I last sat in a physics classroom 15 years ago, i wish "exactly right" was my legacy from those days but unfortunately it was more "I can see where you're coming from but you need to work a bit harder"

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9 hours ago, Grim Jim said:

Stuff isn't moving apart though is it?   Is it not space that is expanding, or have I got that wrong?

Both. The galazies are moving in space while space itself is expanding as well. Like particles of air moving in a balloon but you blow it up as well so the volume increases as the particles move about inside it. 

The actual mechanics are probably different just as a conceptual model.

Since we're on this i was reading yesterday that a few experiments have given credence to quantum biology

"It has been an exciting week for quantum biology enthusiasts, with two separate studies suggesting new ways to leverage quantum principles in life sciences applications.

Researchers from the Quantum Nanophysics Group at the University of Vienna found a “quantum interference in molecules of gramicidin, a natural antibiotic made up of 15 amino acids,” potentially opening a door to a “new era for quantum biology,” according to MIT Technology Review.

A separate paper published in Nature this week also suggested that “the theory of quantum open systems can successfully push forward our theoretical understanding of complex biological systems working close to the quantum/classical boundary.”

https://karmaimpact.com/new-era-for-quantum-biology-is-upon-us/

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10 hours ago, Grim Jim said:

Stuff isn't moving apart though is it?   Is it not space that is expanding, or have I got that wrong?

It's basically like space is being created between the galaxies. On a smaller scale however gravity is stronger, and some galaxies are moving towards each other. In a few billions years we will crash into our neighbour galaxy Andromeda.

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41 minutes ago, phart said:

I last sat in a physics classroom 15 years ago, i wish "exactly right" was my legacy from those days but unfortunately it was more "I can see where you're coming from but you need to work a bit harder"

Hahaha I remember those days. Your explanations are spot on though mate!

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42 minutes ago, mrniaboc said:

 In a few billions years we will crash into our neighbour galaxy Andromeda.

And the UK will still be in Brexit negotiations.

"Fucking Andromedans... coming over here, stealing our jobs!!"

 

 

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this one is probably for mrniaboc ??

Watched a clip on TV (think it was Neil Tyson ?) i'm sure he said there are more stars (suns) in our Universe than there are grains of sand on every beach on planet earth - I'm no use at Maths but surely that can't be correct, that number would be incalculable ??

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On 12/3/2019 at 3:08 PM, mrniaboc said:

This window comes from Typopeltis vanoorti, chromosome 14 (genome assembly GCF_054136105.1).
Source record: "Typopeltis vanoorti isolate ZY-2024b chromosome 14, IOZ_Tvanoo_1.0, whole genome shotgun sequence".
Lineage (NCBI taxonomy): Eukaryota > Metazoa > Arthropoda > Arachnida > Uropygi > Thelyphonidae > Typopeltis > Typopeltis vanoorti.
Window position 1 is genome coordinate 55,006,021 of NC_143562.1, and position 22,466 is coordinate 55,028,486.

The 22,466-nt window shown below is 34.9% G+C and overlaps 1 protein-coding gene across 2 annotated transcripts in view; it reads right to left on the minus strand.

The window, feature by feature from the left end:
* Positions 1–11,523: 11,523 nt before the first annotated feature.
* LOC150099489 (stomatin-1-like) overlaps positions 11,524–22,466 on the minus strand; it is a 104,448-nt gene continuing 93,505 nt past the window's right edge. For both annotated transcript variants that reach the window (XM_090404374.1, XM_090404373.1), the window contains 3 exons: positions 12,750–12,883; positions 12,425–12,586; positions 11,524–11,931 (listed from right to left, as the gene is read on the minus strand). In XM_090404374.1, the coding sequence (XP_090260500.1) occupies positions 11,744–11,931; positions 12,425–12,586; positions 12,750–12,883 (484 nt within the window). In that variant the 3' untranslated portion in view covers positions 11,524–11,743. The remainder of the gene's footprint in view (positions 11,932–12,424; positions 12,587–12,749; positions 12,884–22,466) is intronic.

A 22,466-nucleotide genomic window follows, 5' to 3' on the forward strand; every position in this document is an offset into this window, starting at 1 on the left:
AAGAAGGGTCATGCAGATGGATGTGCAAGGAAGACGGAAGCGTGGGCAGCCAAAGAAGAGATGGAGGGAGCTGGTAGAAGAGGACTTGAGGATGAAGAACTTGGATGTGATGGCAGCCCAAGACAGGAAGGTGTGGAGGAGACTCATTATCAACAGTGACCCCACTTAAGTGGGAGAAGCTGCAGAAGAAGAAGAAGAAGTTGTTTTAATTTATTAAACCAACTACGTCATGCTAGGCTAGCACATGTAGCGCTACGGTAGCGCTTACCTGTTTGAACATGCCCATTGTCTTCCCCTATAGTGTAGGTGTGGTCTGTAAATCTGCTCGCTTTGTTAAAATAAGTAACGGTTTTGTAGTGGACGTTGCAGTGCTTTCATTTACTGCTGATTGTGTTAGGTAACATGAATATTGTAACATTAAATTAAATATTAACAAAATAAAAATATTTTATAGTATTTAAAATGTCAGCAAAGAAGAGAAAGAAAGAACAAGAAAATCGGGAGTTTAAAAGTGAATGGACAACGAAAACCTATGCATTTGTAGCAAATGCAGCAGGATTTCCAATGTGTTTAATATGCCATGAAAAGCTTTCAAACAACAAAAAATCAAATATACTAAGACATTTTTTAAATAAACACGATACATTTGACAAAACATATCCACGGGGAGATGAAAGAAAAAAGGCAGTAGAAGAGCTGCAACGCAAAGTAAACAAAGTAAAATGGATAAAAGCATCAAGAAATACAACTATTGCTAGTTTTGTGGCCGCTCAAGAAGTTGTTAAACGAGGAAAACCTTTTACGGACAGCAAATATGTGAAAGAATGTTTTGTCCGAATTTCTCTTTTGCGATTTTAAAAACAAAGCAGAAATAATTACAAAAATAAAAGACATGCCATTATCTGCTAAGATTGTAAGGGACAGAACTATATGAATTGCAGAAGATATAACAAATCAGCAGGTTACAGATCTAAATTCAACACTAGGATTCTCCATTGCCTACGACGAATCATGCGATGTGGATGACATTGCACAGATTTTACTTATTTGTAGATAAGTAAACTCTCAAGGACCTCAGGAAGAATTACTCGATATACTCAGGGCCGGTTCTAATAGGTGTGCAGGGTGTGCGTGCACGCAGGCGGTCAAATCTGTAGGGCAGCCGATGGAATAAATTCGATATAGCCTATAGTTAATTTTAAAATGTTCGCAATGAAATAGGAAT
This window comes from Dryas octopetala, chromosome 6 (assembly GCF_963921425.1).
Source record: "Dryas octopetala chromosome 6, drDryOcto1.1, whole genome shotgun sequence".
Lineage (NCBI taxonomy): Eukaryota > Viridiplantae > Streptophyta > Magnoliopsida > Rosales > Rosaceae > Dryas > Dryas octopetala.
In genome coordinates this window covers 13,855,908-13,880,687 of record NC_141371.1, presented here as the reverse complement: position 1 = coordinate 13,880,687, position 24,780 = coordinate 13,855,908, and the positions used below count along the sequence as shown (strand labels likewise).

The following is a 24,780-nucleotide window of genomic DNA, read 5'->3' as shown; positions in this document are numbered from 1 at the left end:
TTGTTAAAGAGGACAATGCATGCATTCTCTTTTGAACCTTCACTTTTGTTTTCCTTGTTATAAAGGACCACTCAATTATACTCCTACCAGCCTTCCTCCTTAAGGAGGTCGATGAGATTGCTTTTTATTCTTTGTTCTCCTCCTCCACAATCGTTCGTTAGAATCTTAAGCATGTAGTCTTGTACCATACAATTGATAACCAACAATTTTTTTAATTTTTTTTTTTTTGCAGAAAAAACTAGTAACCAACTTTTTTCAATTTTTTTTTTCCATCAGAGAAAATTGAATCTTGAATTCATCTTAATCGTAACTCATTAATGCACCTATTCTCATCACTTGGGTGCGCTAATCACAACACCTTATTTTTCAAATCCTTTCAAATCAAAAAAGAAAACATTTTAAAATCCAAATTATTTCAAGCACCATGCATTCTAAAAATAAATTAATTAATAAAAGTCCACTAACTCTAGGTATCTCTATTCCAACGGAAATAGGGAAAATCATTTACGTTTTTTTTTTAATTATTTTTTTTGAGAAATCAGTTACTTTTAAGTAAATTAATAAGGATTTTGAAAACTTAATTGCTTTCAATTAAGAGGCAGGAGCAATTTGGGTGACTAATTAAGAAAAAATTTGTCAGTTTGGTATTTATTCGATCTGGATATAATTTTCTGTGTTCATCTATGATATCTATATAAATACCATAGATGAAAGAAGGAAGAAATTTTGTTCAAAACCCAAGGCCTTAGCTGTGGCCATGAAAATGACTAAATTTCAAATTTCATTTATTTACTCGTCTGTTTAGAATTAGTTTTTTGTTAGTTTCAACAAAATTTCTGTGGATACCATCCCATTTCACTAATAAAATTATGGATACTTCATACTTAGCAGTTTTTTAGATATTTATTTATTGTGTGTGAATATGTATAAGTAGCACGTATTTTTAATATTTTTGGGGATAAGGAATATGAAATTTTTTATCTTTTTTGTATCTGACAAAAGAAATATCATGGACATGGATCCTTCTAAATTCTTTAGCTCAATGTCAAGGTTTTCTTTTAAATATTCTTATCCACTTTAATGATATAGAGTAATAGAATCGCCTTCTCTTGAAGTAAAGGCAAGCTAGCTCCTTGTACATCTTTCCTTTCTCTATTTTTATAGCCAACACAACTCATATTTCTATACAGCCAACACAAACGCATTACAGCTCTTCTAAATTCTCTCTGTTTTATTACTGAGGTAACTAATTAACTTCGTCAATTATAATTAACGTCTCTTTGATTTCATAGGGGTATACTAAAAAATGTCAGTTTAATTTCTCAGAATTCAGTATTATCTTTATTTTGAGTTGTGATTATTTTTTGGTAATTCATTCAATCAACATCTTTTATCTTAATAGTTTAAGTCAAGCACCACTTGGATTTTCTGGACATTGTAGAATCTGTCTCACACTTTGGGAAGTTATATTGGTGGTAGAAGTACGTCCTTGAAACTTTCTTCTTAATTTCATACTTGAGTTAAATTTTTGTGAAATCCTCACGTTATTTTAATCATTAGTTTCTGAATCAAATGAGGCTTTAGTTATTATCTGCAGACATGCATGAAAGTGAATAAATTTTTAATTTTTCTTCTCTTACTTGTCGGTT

Exactly right. The fate of our Universe appears to be a cold, isolated one. Best to focus on the footy instead.

Being a scotland fan could be described as cold and isolated too

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46 minutes ago, glasgow jock said:

this one is probably for mrniaboc ??

Watched a clip on TV (think it was Neil Tyson ?) i'm sure he said there are more stars (suns) in our Universe than there are grains of sand on every beach on planet earth - I'm no use at Maths but surely that can't be correct, that number would be incalculable ??

Easily more. Aye the universe is so huge it's mind bobbling. That's just visible stars as well. Plus it's ten times more and not just beaches but deserts as well.

 

A random copy paste

" More stars 'than grains of sand' There are 10 times more stars in the night sky than grains of sand in the world's deserts and beaches, scientists say. Astronomers have worked out that there are 70 thousand million million million - or seven followed by 22 zeros - stars visible from the Earth through telescopes. "

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3 hours ago, glasgow jock said:

this one is probably for mrniaboc ??

Watched a clip on TV (think it was Neil Tyson ?) i'm sure he said there are more stars (suns) in our Universe than there are grains of sand on every beach on planet earth - I'm no use at Maths but surely that can't be correct, that number would be incalculable ??

Here is one explanation. Be warned though, it's not a short answer.

http://cosmologyscience.com/cosblog/comparing-total-number-of-stars-with-grains-of-beach-sand/

 

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4 hours ago, glasgow jock said:

this one is probably for mrniaboc ??

Watched a clip on TV (think it was Neil Tyson ?) i'm sure he said there are more stars (suns) in our Universe than there are grains of sand on every beach on planet earth - I'm no use at Maths but surely that can't be correct, that number would be incalculable ??

Well, as phart posted, there are around 10000000000000000000000 stars in our observable Universe. You can get this number by multiplying the average number of stars in a galaxy (about 100 billion) by the number of galaxies in our Universe (about 100 billion).

However, I have no idea how to estimate the number of grains of sand on Earth hahaha.

The amazing thing is that we're starting to see that most of these stars have planets around them!

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18 hours ago, mrniaboc said:

Well, as phart posted, there are around 10000000000000000000000 stars in our observable Universe. You can get this number by multiplying the average number of stars in a galaxy (about 100 billion) by the number of galaxies in our Universe (about 100 billion).

However, I have no idea how to estimate the number of grains of sand on Earth hahaha.

The amazing thing is that we're starting to see that most of these stars have planets around them!

Just think then - if that is true, then even if complex and intelligent life only evolves once in every million star systems, the Universe should be teaming with life - right ? (as stated above i'm shite at the Maths ha ha)

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11 minutes ago, glasgow jock said:

Just think then - if that is true, then even if complex and intelligent life only evolves once in every million star systems, the Universe should be teaming with life - right ? (as stated above i'm shite at the Maths ha ha)

That's exactly right. Obviously we haven't observed any yet, but the numbers mean that there are an unbelievable amount of chances for life to form. It would be mathematically surprising (to say the least) if Earth was the only place it happened. 

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19 hours ago, Orraloon said:

Here is one explanation. Be warned though, it's not a short answer.

http://cosmologyscience.com/cosblog/comparing-total-number-of-stars-with-grains-of-beach-sand/

 

Cheers Orraloon - my Brain has just melted 😂